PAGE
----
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Four Technologies for Smart Farming

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The agriculture industry is essential in providing food for large populations. The global population will reach 9.6 billion by 2050 and, as demands on yield and production continue to increase, farmers continue to rely on fertilizers to ensure crop growth.

A problem arises, however, when unused fertilizer seeps into the ground and surface water, where it is carried downstream to other bodies of water, leading to problems like increased algae growth. Algae consume the fertilizer and deplete available oxygen in water, thereby choking off the supply of oxygen to aquatic plants and animals, creating regions where aquatic flora and fauna cannot live.

To minimize impact on the environment and still maintain high crop yields, farms should look to “smart farming.” Smart farming is a capital-intensive and hi-tech system of growing clean and sustainable food for the masses. The objective of smart farming is to increase the efficiency and sustainability of agriculture while also providing high-quality products.

By monitoring instantaneous data in both surface and ground water systems, smart agriculture technologies provide insights into overfertilization, information on nutrients in the soil, and alerts to possible contamination. Farmers can then use the information collected to control dispersion of excess chemicals into waterways, helping protect wildlife and improving water processing for consumption.

Having an affordable tool that allows for multiple deployments and connectivity to a larger system will give vital information, provide predictive insights into farming operations and drive real-time operational decisions.

Here are a few “smart farming” technologies that provide data to help farmers and others make more educated decisions and positively impact the agriculture industry and environment as a whole.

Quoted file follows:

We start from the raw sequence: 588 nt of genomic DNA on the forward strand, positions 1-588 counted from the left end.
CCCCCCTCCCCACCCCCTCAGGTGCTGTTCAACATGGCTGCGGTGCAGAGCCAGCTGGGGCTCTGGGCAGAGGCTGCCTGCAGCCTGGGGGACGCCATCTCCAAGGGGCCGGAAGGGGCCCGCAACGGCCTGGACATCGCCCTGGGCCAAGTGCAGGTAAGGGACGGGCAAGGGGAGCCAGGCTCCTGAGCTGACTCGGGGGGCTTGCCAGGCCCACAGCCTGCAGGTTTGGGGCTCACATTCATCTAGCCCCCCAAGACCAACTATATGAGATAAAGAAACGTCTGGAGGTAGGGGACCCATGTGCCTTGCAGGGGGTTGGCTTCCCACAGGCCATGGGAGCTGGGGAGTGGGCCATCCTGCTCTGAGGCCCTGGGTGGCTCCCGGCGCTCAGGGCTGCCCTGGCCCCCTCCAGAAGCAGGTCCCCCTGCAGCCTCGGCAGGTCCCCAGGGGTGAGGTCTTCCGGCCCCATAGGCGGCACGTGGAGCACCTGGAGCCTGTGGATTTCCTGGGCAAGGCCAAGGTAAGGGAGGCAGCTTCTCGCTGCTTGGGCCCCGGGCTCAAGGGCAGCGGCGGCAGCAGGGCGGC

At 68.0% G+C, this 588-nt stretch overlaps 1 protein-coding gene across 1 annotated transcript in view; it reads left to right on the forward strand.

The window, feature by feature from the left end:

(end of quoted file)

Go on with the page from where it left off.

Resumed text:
1. Sensors

Sensors provide numerous capabilities depending on what application they’re needed for in farming. They can help predict if certain crops need to be watered more frequently, if a certain acre of soil may be contaminated or if a water source may have pollutants.

2. Well tools

Well tools are electronics that gather data at different points in the well to show how the water properties change. Data can be stored locally and communicated wirelessly to a host service where analytics can help determine whether or not a new course of action is needed.

3. Well arrays

Well arrays are multiple tools that can be deployed throughout a community using existing infrastructure like decommissioned wells. This helps fill in data gaps between working wells to narrow down sources of nutrient ingress into the water supply.

4. Agricultural Drones

Drones are being incorporated to enhance crop health assessments and monitoring, spraying, planting and soil and field analysis. Using drones saves farmers a considerable amount of time and increases the opportunity to obtain higher crop yields.

Smart farming applications make meaningful data collection possible so that farmers can increase the sustainability in their crops and other products, while also minimizing the impact on the larger environment.

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About Author

Alex Bruce Johnson
Alex Bruce Johnson

Alex Bruce Johnson is a Device Systems Engineer at Brewer Science, Inc., in Rolla, MO, USA. He has been part of Brewer Science since 2014, working in the New Business Group during and after completing his Masters in Applied Physics from the University of Oregon in 2014. He is currently a team leader for Device Systems, focused on developing end-user products. Prior to this, his work centered around development of both material and device technology.

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